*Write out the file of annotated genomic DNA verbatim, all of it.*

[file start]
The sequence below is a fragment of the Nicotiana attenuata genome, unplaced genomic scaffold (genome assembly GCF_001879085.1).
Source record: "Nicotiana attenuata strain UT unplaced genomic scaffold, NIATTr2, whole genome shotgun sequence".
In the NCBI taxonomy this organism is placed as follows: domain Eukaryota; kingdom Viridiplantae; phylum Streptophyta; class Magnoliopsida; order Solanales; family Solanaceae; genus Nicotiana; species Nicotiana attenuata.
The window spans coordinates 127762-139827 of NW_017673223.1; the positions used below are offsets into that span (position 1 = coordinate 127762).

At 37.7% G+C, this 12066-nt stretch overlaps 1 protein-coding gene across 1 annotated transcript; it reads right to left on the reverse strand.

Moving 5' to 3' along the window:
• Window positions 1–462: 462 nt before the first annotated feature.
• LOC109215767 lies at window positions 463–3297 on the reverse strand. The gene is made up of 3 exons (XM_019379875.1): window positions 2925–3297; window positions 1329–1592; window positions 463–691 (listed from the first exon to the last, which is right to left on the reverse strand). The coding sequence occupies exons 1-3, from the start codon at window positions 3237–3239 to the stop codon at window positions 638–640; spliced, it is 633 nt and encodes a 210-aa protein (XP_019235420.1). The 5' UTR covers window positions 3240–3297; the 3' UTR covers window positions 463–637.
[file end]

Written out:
The sequence below is a fragment of the Nicotiana attenuata genome, unplaced genomic scaffold (genome assembly GCF_001879085.1).
Source record: "Nicotiana attenuata strain UT unplaced genomic scaffold, NIATTr2, whole genome shotgun sequence".
In the NCBI taxonomy this organism is placed as follows: domain Eukaryota; kingdom Viridiplantae; phylum Streptophyta; class Magnoliopsida; order Solanales; family Solanaceae; genus Nicotiana; species Nicotiana attenuata.
The window spans coordinates 127762-139827 of NW_017673223.1; the positions used below are offsets into that span (position 1 = coordinate 127762).

At 37.7% G+C, this 12066-nt stretch overlaps 1 protein-coding gene across 1 annotated transcript; it reads right to left on the reverse strand.

Moving 5' to 3' along the window:
• Window positions 1–462: 462 nt before the first annotated feature.
• LOC109215767 lies at window positions 463–3297 on the reverse strand. The gene is made up of 3 exons (XM_019379875.1): window positions 2925–3297; window positions 1329–1592; window positions 463–691 (listed from the first exon to the last, which is right to left on the reverse strand). The coding sequence occupies exons 1-3, from the start codon at window positions 3237–3239 to the stop codon at window positions 638–640; spliced, it is 633 nt and encodes a 210-aa protein (XP_019235420.1). The 5' UTR covers window positions 3240–3297; the 3' UTR covers window positions 463–637.